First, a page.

Might “mapping” replace “designing” as our default term for how objects and space are created and organized? So suggests Janet Abrams in a conversation with David Benjamin on page 25. Abrams, together with Peter Hall, co-edited a vertiginous book on the subject of contemporary projects in mapping. As Javier Arbona’s review makes clear, Else/Where: Mapping is worth reading for its own merits. It’s even more fascinating when paired with Steven Johnson’s The Ghost Map, reviewed by Steve Silberman on page 4. Johnson’s adventurous narrative of London’s cholera outbreak explores how one man’s mapping of the London sewers led to a revolution in scientific thought. Before the city could be redesigned to meet the threat of waterborne disease, it had to be remapped.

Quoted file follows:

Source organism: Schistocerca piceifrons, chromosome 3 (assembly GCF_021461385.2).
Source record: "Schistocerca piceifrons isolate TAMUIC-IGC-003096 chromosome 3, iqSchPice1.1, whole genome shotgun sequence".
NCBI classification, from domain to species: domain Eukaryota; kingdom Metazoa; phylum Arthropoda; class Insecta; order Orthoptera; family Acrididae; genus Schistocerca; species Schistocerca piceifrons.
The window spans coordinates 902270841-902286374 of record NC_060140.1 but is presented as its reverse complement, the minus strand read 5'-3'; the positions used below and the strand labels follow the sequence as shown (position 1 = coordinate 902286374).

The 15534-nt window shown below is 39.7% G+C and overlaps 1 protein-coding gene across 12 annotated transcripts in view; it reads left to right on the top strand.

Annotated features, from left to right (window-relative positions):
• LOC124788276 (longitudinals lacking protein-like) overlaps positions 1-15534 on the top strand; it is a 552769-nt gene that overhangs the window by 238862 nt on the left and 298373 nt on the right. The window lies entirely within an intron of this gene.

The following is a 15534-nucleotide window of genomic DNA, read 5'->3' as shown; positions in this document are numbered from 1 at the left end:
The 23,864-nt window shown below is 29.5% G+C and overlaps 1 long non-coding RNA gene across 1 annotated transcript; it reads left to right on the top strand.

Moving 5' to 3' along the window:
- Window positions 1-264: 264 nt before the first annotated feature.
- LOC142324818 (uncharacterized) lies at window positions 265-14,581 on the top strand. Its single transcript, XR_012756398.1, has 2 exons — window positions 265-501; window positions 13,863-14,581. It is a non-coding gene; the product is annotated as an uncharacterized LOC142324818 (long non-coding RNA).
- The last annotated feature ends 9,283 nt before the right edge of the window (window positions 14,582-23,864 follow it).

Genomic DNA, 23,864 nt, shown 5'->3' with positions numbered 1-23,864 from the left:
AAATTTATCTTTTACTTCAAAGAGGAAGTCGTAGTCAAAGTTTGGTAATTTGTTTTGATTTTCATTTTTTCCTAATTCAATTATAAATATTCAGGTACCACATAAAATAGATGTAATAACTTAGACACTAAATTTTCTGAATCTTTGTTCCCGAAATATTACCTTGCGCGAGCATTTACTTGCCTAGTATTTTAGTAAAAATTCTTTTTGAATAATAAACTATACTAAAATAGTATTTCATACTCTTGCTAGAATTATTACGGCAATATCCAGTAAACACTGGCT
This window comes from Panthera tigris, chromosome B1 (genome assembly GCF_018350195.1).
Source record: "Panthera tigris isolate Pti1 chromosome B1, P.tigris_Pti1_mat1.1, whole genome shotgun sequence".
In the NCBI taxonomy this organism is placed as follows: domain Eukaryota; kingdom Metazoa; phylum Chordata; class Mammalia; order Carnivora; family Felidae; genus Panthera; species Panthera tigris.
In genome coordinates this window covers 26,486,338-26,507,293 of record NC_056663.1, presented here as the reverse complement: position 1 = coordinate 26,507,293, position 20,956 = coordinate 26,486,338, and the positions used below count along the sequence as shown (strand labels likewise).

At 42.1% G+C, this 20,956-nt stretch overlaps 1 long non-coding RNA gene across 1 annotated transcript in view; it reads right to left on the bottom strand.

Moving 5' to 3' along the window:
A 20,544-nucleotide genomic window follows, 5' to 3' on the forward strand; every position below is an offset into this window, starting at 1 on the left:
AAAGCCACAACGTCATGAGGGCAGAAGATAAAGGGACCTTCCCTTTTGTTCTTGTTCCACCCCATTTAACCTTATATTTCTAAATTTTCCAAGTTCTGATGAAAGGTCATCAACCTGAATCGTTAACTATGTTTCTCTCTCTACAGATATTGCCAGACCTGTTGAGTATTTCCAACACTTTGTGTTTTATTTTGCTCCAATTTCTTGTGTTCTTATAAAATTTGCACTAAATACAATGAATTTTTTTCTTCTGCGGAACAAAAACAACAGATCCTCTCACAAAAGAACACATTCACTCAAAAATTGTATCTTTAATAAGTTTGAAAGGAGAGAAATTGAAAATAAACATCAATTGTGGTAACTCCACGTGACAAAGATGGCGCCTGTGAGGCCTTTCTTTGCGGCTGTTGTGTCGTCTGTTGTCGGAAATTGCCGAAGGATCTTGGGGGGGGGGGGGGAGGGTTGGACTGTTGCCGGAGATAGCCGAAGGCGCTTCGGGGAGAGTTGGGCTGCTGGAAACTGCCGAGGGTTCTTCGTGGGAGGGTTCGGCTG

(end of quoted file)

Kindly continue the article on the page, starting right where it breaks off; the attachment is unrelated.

The way that artists, architects, planners and developers meet the challenges of climate change and energy conservation is undoubtedly the question of the moment, and it surfaces throughout this issue of the Urban Design Review. To an obvious extent, this will require rethinking how we design. Houses will need retrofitting; urban infrastructure will need modernizing. But perhaps our most urgent task for urban designers is to become urban mappers—to visualize information differently, to re-articulate the landscape of our urban forms and their challenges. Indeed, Johnson’s observation of the nineteenth-century still holds true of today: There’s a hero to be made of the one who shows us how to see our cities with fresh eyes. —David Haskell
Urban Design Review Spring 2007